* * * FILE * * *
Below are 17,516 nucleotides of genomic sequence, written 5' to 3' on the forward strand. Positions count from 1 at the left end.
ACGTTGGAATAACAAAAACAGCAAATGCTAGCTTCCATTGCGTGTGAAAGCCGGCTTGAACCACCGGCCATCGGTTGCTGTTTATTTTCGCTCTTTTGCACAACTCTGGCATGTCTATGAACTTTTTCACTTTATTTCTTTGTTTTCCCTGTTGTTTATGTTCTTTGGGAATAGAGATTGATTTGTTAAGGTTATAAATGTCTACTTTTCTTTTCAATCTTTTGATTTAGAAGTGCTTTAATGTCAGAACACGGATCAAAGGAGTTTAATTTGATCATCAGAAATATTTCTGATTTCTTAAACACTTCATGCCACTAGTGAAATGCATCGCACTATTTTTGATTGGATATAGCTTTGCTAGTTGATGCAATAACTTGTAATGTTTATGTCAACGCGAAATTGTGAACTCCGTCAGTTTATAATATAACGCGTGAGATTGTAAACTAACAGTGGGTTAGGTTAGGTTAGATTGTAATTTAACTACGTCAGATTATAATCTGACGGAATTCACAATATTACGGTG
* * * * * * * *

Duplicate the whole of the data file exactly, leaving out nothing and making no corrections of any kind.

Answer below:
Below are 17,516 nucleotides of genomic sequence, written 5' to 3' on the forward strand. Positions count from 1 at the left end.
ACGTTGGAATAACAAAAACAGCAAATGCTAGCTTCCATTGCGTGTGAAAGCCGGCTTGAACCACCGGCCATCGGTTGCTGTTTATTTTCGCTCTTTTGCACAACTCTGGCATGTCTATGAACTTTTTCACTTTATTTCTTTGTTTTCCCTGTTGTTTATGTTCTTTGGGAATAGAGATTGATTTGTTAAGGTTATAAATGTCTACTTTTCTTTTCAATCTTTTGATTTAGAAGTGCTTTAATGTCAGAACACGGATCAAAGGAGTTTAATTTGATCATCAGAAATATTTCTGATTTCTTAAACACTTCATGCCACTAGTGAAATGCATCGCACTATTTTTGATTGGATATAGCTTTGCTAGTTGATGCAATAACTTGTAATGTTTATGTCAACGCGAAATTGTGAACTCCGTCAGTTTATAATATAACGCGTGAGATTGTAAACTAACAGTGGGTTAGGTTAGGTTAGATTGTAATTTAACTACGTCAGATTATAATCTGACGGAATTCACAATATTACGGTG